Jamieson, Fausset, and Brown Book Notes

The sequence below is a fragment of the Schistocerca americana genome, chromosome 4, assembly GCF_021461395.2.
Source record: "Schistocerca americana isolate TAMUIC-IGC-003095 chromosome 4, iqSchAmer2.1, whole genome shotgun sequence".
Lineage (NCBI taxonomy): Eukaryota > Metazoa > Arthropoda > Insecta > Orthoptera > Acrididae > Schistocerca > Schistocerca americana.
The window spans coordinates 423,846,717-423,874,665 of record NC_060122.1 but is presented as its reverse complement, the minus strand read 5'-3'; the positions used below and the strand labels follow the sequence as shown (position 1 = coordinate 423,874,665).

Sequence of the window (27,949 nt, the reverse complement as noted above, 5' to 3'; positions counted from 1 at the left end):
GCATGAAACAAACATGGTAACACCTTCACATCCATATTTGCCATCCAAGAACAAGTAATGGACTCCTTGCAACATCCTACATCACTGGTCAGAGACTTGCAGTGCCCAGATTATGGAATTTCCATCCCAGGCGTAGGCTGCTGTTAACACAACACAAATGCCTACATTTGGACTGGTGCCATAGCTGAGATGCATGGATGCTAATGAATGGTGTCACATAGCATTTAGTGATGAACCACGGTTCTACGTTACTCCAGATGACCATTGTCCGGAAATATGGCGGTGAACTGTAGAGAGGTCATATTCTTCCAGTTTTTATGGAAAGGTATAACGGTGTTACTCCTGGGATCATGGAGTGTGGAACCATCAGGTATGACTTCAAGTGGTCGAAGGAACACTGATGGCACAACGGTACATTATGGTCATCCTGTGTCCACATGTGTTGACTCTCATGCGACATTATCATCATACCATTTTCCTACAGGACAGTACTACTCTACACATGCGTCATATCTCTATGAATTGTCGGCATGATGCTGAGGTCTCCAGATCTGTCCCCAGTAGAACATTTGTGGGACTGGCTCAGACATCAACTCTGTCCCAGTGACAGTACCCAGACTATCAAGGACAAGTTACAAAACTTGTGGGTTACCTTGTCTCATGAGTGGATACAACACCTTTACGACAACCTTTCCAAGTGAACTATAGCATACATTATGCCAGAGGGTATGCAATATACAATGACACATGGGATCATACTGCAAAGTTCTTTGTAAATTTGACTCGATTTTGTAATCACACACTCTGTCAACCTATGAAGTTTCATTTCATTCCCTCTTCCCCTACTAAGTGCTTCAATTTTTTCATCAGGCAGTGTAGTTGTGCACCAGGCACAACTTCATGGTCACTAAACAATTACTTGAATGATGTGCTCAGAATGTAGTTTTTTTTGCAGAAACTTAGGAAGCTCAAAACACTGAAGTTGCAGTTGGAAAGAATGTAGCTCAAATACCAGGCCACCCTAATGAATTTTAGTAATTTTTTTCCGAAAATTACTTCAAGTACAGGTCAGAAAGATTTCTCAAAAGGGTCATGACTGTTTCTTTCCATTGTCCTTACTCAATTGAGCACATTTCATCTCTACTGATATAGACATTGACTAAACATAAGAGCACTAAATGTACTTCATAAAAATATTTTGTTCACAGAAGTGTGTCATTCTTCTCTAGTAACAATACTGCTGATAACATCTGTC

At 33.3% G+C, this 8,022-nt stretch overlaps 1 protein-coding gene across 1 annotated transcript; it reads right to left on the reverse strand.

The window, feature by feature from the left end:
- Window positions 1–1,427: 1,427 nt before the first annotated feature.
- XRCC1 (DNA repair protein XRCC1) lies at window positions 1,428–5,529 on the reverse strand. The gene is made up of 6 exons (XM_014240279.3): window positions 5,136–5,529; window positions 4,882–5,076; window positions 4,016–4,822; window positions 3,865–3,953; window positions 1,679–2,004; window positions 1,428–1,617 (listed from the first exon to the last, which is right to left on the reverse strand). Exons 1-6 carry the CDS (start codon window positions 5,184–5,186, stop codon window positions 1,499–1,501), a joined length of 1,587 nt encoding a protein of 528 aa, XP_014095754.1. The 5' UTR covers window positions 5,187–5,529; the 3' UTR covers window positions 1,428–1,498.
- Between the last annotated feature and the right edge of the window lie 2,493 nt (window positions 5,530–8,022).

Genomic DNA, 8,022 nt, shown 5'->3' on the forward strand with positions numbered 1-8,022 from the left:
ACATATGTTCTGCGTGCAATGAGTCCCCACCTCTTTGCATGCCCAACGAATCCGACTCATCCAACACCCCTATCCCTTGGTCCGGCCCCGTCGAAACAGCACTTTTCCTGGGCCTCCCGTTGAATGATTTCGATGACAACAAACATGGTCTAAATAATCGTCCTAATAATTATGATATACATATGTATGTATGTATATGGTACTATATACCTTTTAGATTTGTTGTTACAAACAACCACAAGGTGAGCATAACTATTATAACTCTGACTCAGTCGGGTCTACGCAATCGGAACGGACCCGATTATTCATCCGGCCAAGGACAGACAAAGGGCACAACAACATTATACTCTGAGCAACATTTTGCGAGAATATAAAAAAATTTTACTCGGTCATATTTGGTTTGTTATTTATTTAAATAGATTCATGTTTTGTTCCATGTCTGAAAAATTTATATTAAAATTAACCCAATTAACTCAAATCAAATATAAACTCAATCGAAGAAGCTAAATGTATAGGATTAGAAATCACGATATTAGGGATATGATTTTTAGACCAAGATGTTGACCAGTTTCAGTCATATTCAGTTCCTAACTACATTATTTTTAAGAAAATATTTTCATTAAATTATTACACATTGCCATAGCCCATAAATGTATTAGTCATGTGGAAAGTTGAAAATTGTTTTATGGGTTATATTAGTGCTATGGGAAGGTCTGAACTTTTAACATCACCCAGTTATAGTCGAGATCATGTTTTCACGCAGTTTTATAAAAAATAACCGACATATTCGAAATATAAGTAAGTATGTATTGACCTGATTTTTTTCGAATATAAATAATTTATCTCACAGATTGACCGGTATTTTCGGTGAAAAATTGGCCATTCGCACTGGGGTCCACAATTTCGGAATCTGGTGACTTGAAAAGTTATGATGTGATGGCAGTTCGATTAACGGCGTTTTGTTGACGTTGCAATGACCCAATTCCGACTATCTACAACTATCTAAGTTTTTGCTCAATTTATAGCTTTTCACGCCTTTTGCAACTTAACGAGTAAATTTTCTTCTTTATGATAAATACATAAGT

THE FIRST AND SECOND BOOKS OF CHRONICLES were also considered as one by the ancient Jews, who called them "words of days," that is, diaries or journals, being probably compiled from those registers that were kept by the king's historiographers of passing occurrences. In the Septuagint the title given them is Paraleipomenon, "of things omitted," that is, the books are supplementary because many things unnoticed in the former books are here recorded; and not only the omissions are supplied, but some narratives extended while others are added. The authorship is commonly ascribed to Ezra, whose leading object seems to have been to show the division of families, possessions, etc., before the captivity, with a view to the exact restoration of the same order after the return from Babylon. Although many things are restated and others are exact repetitions of what is contained in Kings, there is so much new and important information that, as JEROME has well said, the Chronicles furnish the means of comprehending parts of the New Testament, which must have been unintelligible without them. They are frequently referred to by Christ and the Apostles as forming part of "the Word of God" (see the genealogies in Mat. 1:1-16; Luk. 3:23-38; compare II Chronicles 19:7 with I Peter 1:17; II Chronicles 24:19-21 with Matthew 23:32-35).